Project receives $300K from feds to create face mask prototype from pulp [UPDATED]
By P&PC Staff
By P&PC Staff
A prototype for a mask made from wood pulp will be manufactured in Ontario after the project received $300,000 in funding from the federal government.
Pulp Moulded Products (PMP) in Newmarket, Ontario, which develops products made from Canadian pulp, will receive support from Kruger Inc. on the project.
The project will see PMP create a prototype for low-cost, non-surgical, disposable masks for civilians and industrial workers.
The masks will be made from KruPulp, Kruger’s FDA-compliant and FSC-certified pulp.
KruPulp products are composed of either recycled or virgin fibres that are sourced locally and responsibly. The fibres are converted into pulp through an optimized, energy efficient process, in a facility that relies on renewable power, including hydroelectricity and biomass steam plants.
The mask production and supply chain will also be 100 per cent in Canada, eliminating dependency on imports for the production of non-medical masks.
“Through this project, we hope to achieve a reliable local supply of inexpensive, highly effective antiviral, green masks that will help in the continuing efforts to protect Canadians through this difficult time,” says Gord Heyting, CEO of Pulp Moulded Products, in a statement.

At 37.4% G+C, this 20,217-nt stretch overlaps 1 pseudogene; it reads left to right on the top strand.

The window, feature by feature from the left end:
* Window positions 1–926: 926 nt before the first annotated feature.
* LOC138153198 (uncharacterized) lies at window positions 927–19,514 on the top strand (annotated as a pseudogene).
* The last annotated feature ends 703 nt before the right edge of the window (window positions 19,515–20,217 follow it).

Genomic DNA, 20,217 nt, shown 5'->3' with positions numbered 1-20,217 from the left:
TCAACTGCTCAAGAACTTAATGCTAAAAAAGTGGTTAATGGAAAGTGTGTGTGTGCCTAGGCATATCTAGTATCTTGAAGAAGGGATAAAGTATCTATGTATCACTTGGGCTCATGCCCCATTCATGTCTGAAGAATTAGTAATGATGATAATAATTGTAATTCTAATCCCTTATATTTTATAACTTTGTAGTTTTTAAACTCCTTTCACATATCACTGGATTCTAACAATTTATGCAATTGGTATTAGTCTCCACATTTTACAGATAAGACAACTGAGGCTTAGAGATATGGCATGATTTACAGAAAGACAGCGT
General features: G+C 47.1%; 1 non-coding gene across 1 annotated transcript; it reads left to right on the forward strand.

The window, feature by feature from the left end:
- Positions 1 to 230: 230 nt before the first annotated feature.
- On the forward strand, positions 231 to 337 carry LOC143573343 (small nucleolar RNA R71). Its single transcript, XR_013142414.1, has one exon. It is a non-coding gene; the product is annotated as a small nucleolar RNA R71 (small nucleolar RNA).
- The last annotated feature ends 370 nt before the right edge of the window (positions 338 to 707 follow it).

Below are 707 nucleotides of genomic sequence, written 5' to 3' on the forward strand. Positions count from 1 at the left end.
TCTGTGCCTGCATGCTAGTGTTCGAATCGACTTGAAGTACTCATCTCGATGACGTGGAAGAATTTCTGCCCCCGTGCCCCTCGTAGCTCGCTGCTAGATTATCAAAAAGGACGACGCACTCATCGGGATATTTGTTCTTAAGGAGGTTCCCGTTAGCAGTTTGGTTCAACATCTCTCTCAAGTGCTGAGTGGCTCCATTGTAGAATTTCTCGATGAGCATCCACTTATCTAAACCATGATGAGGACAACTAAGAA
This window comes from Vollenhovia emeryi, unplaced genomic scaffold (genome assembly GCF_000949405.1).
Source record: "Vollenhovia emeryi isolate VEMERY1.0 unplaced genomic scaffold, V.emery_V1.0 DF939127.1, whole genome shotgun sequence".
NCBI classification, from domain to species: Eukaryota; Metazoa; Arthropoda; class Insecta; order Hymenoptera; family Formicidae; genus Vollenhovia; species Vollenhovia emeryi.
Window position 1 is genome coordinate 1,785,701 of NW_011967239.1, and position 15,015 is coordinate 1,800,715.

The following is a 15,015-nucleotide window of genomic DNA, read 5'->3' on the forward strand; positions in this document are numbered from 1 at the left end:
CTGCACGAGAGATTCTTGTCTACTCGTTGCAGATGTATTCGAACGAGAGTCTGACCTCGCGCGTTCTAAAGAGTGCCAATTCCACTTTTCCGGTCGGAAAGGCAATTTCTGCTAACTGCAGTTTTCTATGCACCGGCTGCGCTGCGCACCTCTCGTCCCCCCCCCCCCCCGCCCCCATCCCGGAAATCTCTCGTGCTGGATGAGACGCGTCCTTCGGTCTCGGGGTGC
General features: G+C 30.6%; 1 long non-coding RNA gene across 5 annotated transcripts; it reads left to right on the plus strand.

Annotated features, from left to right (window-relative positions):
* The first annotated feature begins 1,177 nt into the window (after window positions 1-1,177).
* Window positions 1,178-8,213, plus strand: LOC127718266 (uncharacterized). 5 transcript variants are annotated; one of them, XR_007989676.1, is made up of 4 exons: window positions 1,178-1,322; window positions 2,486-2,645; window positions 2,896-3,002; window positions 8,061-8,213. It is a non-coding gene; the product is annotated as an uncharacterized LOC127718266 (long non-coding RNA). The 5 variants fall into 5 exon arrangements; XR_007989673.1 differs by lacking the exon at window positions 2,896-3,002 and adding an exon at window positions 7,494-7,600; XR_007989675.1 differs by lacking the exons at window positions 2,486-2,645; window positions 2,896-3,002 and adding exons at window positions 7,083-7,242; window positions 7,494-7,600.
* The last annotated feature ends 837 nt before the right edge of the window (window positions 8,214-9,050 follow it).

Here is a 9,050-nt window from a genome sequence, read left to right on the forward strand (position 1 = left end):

“Kruger is very proud to contribute to the collective effort against COVID-19 by helping PMP bring to market this innovative product entirely sourced in Canada and made from a renewable resource,” says Maxime Cossette, vice-president of global sustainability and biomaterials, Kruger Inc.
Funding for this project is provided through Natural Resources Canada’s Investments in Forest Industry Transformation program, which encourages the Canadian forest sector to adopt and implement unique technologies and processes to produce new forest products for emerging markets.
This article was originally published on Jul. 31, 2020 and was updated on Aug. 10.
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